RAMALLAH, West Bank ― Right now, Israeli authorities are battling hundreds of activists trying to fly into the country from Europe and the United States, in support of the Palestinian cause. Israel has jailed dozens of them and deported hundreds. They call it the “Flytilla”
In Greece, several ships carrying even more activists have been trying to set sail for the Gaza Strip, and on Tuesday Israel peacefully intercepted one of them that had set sail for Gaza. In recent weeks, hundreds of Arabs have clambered over border fences into Israel from Lebanon and Syria, all of them protesting in favor of Palestinians here in the West Bank and in Gaza.
But the world has not heard from one group, not even a whimper ― the Palestinians themselves. For decades, they served as a rousing example for the Arab street, fighting two intifadas against Israel that cost hundreds of lives on both sides.
Now, as the rest of the Arab world stands up to their dictators, here in the West Bank all is quiet. Ron Dermer, a senior advisor to the Israeli prime minister, told me: “Intelligence and security officials don’t see signs right now that the Palestinians are really interested” in staging demonstrations.
Imagine what could be if Palestinians, like their brothers in Tunisia, Egypt and Syria, came together in mass peaceful protests day after day, marching in Nablus, Ramallah and Bethlehem ― maybe staging candlelight vigils in East Jerusalem. Israel may have the largest foreign press corps in the world, outside of Washington and Brussels, and in the current climate their photos would play on the front pages of most every newspaper in the world.
But talk to Palestinians, and the explanation for their relative inaction is surprising ― and quite moving.
“There are calls for demonstrations every day,” said Salam Fayyad, the Palestinian prime minister, speaking to a visiting delegation of Americans and Europeans, sponsored by the German Marshall Fund. “But these are demonstrations against the government. The minute the Arab Spring began developing, we began getting demands from the people, and we welcome that.”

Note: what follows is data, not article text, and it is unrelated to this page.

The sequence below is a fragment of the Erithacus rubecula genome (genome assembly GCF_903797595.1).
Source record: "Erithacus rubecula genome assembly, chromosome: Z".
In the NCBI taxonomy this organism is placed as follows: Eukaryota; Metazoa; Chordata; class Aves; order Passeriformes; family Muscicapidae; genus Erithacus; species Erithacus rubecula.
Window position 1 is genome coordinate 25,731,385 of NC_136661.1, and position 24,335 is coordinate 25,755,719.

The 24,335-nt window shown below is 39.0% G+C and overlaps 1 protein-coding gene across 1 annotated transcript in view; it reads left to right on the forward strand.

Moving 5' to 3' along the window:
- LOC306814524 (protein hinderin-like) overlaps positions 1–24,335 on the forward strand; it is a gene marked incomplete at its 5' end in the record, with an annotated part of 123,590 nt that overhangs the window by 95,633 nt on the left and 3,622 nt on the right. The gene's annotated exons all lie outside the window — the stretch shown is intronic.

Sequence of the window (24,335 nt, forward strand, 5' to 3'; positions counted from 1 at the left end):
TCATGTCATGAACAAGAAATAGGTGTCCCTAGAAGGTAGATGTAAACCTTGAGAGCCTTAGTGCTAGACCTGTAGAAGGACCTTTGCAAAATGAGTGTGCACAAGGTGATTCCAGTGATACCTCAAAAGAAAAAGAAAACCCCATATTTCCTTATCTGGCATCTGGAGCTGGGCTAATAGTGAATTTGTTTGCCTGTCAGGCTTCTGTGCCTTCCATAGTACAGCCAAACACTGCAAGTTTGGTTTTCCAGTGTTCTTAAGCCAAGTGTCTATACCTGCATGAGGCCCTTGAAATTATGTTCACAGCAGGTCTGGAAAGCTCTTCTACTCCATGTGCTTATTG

For the first time, Palestinians are making demands of their own leaders instead of blaming all of their woes on Israel. Sure, every Palestinian alive would still like to have his own state, and most probably wish Israel would disappear. But that is no longer the single controlling force in their lives. Israeli officials have not caught up with this.
“There’s a feeling in the air, fumes waiting to be ignited,” warned Naor Gilon, a deputy director general in the Foreign Ministry. “Violence may break out.”
“This could turn on a dime,” Dermer cautioned. But Palestinians dismiss that.
“For the first time, nonviolence is becoming an acceptable strategy,” said Khalil Shikaki, a respected Palestinian pollster. “It’s because of Egypt, Tunisia, Syria. People realize there’s a lot more to lose from violence.
So then, why don’t Palestinians hold mass nonviolent demonstrations? The truth is, given their bitter experience, neither side trusts the other ― or even their own people.
“I don’t want to see us slide back into violence, reach a flashpoint where kids are killed,” Fayyad said.
Gilon agreed. “I can’t see it staying peaceful for long. People want to defend themselves, protect their property.” And Shikaki added: “Israelis are not equipped to deal with nonviolence. People realize it would be a march to slaughter.”
But a more important reason is that Palestinians now have something to protect. For years now, Fayyad has been working “to get ready for statehood by building competent institutions of a state.” A massive building boom has transformed Ramallah into an impressive city. Streets are clean, schools improved, and trained police are on patrol. Economic growth has averaged about 8 percent for the last few years.
Palestinians have jobs and families. That, as much as anything else, may explain why they are not taking to the streets. But they have come out in smaller numbers to urge action from their own government. In March, for example, protestors demanded that the Palestinian Authority make up with Hamas, the Palestinian terror group that seized control of Gaza in 2007. Mahmoud Abbas, the Palestinian president, quickly worked to make that happen, and in May the two signed a unity agreement.
It is foundering now and may never happen. But the Abbas/Fayyad government earned a respect from their people for making the effort. And under the new reality, Shikaki said, “If the youth feel” Abbas “is wavering,” they will take to the streets to tell him.
By Joel Brinkley
Joel Brinkley, a Pulitzer Prize-winning former foreign correspondent for the New York Times, is the author of “Cambodia’s Curse: The Modern History of a troubled Land.” ― Ed.
(Tribune Media Services)